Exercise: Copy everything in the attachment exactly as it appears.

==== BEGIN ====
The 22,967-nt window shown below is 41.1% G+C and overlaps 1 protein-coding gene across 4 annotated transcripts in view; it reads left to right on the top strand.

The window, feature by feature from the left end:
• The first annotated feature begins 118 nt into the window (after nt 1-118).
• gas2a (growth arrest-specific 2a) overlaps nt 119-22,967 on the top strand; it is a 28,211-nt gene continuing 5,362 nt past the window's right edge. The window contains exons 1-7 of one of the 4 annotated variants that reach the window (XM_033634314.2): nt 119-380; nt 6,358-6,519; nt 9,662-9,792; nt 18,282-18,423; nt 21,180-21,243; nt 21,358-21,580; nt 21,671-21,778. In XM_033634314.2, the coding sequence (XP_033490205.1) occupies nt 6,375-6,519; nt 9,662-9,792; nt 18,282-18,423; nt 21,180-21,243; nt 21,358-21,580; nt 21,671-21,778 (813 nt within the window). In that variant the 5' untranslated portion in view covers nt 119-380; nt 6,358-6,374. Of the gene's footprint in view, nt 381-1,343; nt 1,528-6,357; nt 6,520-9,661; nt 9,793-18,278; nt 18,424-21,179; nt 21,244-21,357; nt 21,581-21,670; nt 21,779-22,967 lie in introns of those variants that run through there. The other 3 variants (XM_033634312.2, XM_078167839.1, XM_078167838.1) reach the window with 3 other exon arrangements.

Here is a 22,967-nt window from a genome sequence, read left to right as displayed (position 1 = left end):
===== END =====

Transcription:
The 22,967-nt window shown below is 41.1% G+C and overlaps 1 protein-coding gene across 4 annotated transcripts in view; it reads left to right on the top strand.

The window, feature by feature from the left end:
• The first annotated feature begins 118 nt into the window (after nt 1-118).
• gas2a (growth arrest-specific 2a) overlaps nt 119-22,967 on the top strand; it is a 28,211-nt gene continuing 5,362 nt past the window's right edge. The window contains exons 1-7 of one of the 4 annotated variants that reach the window (XM_033634314.2): nt 119-380; nt 6,358-6,519; nt 9,662-9,792; nt 18,282-18,423; nt 21,180-21,243; nt 21,358-21,580; nt 21,671-21,778. In XM_033634314.2, the coding sequence (XP_033490205.1) occupies nt 6,375-6,519; nt 9,662-9,792; nt 18,282-18,423; nt 21,180-21,243; nt 21,358-21,580; nt 21,671-21,778 (813 nt within the window). In that variant the 5' untranslated portion in view covers nt 119-380; nt 6,358-6,374. Of the gene's footprint in view, nt 381-1,343; nt 1,528-6,357; nt 6,520-9,661; nt 9,793-18,278; nt 18,424-21,179; nt 21,244-21,357; nt 21,581-21,670; nt 21,779-22,967 lie in introns of those variants that run through there. The other 3 variants (XM_033634312.2, XM_078167839.1, XM_078167838.1) reach the window with 3 other exon arrangements.

Here is a 22,967-nt window from a genome sequence, read left to right as displayed (position 1 = left end):